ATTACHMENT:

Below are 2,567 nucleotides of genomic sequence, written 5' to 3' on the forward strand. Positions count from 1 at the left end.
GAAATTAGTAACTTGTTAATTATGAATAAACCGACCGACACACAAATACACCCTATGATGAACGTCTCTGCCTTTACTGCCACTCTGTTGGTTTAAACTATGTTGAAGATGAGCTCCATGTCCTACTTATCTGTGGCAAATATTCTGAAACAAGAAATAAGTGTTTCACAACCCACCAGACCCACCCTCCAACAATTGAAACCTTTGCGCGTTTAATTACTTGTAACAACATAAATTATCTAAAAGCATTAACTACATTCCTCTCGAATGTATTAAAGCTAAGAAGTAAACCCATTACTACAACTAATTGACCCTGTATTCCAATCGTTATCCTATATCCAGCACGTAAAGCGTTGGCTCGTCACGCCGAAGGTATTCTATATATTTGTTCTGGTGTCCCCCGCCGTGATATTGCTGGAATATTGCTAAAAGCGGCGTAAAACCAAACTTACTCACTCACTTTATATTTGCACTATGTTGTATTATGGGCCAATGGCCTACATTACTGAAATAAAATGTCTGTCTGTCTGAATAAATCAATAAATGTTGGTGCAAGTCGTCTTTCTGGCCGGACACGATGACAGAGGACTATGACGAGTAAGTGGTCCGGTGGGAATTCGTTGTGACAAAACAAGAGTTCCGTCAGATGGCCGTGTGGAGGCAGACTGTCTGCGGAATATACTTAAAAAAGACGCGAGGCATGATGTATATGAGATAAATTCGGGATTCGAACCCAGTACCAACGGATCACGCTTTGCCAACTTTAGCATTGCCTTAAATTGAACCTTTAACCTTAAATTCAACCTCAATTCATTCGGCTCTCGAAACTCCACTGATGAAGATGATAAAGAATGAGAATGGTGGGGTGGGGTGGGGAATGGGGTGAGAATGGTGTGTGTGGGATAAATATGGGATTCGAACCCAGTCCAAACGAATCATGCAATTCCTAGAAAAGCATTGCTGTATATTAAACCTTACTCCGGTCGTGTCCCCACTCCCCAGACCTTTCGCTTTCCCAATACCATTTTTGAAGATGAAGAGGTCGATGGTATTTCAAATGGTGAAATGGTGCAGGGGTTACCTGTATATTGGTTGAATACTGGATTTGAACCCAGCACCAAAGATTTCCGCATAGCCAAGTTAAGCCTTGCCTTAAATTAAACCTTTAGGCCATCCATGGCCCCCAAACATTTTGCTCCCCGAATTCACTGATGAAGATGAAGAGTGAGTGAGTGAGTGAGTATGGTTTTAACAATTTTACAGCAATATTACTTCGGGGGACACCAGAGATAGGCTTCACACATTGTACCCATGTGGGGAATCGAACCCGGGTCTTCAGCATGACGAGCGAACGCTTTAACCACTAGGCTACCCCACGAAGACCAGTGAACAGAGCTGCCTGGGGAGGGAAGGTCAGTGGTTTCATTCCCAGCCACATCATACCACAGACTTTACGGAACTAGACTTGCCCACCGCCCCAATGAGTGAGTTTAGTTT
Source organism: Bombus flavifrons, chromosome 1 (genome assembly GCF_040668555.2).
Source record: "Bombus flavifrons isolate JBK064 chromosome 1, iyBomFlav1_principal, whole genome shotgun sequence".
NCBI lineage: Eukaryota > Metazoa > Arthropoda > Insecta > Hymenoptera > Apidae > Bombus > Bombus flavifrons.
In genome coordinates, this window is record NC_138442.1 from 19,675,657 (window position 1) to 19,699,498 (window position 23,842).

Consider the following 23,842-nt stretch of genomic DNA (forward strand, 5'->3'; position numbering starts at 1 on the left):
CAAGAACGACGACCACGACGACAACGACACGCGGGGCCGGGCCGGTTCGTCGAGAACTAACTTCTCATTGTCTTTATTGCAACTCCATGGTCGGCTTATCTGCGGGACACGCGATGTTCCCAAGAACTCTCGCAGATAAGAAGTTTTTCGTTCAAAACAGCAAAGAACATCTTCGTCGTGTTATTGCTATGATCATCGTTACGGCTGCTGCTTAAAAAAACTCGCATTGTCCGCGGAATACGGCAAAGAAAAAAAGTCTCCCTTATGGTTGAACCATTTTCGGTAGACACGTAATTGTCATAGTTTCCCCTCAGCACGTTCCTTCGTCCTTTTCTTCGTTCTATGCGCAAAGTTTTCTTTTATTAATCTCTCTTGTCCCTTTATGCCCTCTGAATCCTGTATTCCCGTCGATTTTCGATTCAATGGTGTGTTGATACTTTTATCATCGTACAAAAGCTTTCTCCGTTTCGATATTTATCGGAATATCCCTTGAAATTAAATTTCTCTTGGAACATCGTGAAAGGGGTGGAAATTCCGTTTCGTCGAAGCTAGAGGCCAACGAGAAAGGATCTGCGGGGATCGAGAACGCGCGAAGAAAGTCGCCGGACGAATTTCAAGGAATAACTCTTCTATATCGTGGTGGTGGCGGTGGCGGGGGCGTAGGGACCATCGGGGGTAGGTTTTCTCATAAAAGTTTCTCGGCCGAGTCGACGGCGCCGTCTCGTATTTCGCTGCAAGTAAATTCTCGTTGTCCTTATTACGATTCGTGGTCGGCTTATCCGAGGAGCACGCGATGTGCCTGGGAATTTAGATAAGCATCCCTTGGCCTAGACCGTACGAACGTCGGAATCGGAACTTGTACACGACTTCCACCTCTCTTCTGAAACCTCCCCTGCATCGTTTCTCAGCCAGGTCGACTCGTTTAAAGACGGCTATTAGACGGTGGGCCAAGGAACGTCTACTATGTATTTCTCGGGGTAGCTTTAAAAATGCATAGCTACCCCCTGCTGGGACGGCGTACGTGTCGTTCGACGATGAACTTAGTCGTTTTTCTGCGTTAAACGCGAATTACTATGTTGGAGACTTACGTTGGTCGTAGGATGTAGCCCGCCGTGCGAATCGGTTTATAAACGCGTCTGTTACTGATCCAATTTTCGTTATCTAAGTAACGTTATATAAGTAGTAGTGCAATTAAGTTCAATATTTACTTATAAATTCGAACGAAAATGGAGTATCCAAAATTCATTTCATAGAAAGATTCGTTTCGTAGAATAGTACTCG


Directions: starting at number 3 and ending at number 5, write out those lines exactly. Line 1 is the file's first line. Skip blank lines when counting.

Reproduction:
Source organism: Bombus flavifrons, chromosome 1 (genome assembly GCF_040668555.2).
Source record: "Bombus flavifrons isolate JBK064 chromosome 1, iyBomFlav1_principal, whole genome shotgun sequence".
NCBI lineage: Eukaryota > Metazoa > Arthropoda > Insecta > Hymenoptera > Apidae > Bombus > Bombus flavifrons.